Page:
It seems like everyone’s grandma is sick this year, some worse than others. My grandmother has bounced back remarkably since her latest “exciting event” and I count myself lucky. Ashley, a dispatcher who works the night shift at my PD, and Jocelyn from This Surreal Life both have grandmothers who are dying.
Yet out of pain and sadness something funny usually happens. This is one of those stories.
I work the opposite shift as Ashley. She’s relatively new and was never one of my recruits (how does that even happen? I swear I fight and scrap to train everyone I can get my figurative claws on) which is why I don’t know Ashley very well. I do know that she’s sharp as a tack and seems to have a great sense of humor under her quiet exterior. I’ll also point out that she’s never thrown a brick at me, but even if she had I’ve learned my lesson about saying something flippantly negative about someone using their real name (thank you again Sherry Dion!).
Ashley’s grandmother is in the hospital fighting a second bout of ovarian cancer. They did one surgery which turned into a second, emergency, surgery where they found more cancer. Due to the nature of this newly discovered cancerous material and to her overall health, she is not a candidate for further surgery. She is terminally ill.
Whistling past the graveyard, I am often known to say “everyone dies” in a flat tone which can seem cold or sad or frightening or all three. But while everyone dies, Ashley’s grandmother is dying now. It’s entirely possible she’ll die never having read this story.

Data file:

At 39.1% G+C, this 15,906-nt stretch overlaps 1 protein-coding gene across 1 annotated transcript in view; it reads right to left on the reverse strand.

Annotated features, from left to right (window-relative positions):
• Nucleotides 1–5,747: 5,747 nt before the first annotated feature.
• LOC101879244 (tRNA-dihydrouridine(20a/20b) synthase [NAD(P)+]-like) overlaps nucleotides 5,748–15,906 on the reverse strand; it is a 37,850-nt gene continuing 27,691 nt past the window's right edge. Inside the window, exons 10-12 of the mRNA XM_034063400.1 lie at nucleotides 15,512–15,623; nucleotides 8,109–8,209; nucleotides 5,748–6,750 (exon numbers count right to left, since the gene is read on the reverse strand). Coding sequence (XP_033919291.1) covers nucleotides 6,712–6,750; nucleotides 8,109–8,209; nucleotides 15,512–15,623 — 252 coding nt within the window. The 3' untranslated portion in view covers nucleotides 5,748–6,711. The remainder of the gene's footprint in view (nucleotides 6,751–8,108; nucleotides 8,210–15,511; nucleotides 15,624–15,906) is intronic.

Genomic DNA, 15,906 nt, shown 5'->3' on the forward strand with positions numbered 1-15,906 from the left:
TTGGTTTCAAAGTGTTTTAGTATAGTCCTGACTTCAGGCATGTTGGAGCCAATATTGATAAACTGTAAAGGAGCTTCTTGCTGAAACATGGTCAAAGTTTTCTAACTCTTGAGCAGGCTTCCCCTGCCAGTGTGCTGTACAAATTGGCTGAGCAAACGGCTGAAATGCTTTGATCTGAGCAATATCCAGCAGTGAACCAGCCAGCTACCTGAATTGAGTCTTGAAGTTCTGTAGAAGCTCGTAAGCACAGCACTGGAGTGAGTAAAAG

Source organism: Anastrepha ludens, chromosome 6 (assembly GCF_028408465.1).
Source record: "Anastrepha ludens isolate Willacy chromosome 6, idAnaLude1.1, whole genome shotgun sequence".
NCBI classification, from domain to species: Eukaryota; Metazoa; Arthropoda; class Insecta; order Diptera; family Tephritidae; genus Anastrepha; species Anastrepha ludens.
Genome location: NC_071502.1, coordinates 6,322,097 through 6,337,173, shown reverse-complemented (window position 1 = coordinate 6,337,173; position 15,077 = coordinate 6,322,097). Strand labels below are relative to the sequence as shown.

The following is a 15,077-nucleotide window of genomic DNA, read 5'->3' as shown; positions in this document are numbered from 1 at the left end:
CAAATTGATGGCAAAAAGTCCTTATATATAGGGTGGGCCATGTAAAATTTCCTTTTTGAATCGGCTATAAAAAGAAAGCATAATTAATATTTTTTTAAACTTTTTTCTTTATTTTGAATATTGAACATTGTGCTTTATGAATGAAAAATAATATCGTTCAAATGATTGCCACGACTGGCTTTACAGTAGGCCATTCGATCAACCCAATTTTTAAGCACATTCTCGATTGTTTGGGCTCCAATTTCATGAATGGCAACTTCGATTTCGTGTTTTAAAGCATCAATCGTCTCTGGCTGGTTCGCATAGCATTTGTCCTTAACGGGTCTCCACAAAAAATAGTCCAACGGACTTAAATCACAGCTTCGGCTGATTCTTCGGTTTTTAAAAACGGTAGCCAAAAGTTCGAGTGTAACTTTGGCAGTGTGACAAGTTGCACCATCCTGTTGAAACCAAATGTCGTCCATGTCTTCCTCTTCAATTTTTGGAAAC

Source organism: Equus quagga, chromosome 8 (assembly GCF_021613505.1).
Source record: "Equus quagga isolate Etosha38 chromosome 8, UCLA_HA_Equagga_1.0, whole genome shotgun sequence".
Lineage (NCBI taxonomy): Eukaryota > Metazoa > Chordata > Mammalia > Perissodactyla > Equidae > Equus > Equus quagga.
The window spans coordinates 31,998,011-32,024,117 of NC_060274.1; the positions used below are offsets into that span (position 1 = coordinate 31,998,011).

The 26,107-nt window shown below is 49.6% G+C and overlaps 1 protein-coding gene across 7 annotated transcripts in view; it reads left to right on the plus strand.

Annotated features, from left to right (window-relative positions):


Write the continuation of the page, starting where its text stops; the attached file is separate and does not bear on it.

That’s not the funny part.
The funny thing happened a few days ago at the hospital.
A woman from Ashley’s grandma’s church came by to visit. The parishioners had been told of grandma’s dire condition; there was no confusion. I will be perfectly clear on this point: everyone knew grandma was terminally ill. Also, grandma has a sense of humor but is not a circus clown or a stand up comedian. There are many words to describe grandma but no one Ashley has every met would use the words “wacky” or “kooky” in their first hundred choices of adjectives.
Yet into grandma’s tiny, sad hospital room strode a woman with a handful of greeting cards and a big mylar “Bon Voyage” balloon bouquet. She giggles and hands grandma three carefully chosen Hallmark cards with some words carefully scratched out and replaced with others.
Card Number 1 was a “Moving” card. “Happy to hear about your move (careful addition): to Heaven!”
Card Number 2 was a “Congratulations” card. “Congratulations on
your new job the end of your misery!”
Card Number 3 was a “Graduation” card. “Congratulations on your upcoming graduation (careful addition): to the afterlife!"
Ashley’s grandma is 67 years old, twelve years younger than my grandma but still from an era where ladies were taught to have tact and grace (perhaps in cotillion club). She smiled and said “How thoughtful and unexpected, thank you.” She was really thinking “Is this woman off her meds again?”
This surreal experience has given Ashley’s grandma a great story to tell every visitor since the church lady left the room.
I hope grandma gets to tell her “crazy church lady” story for quite a while yet.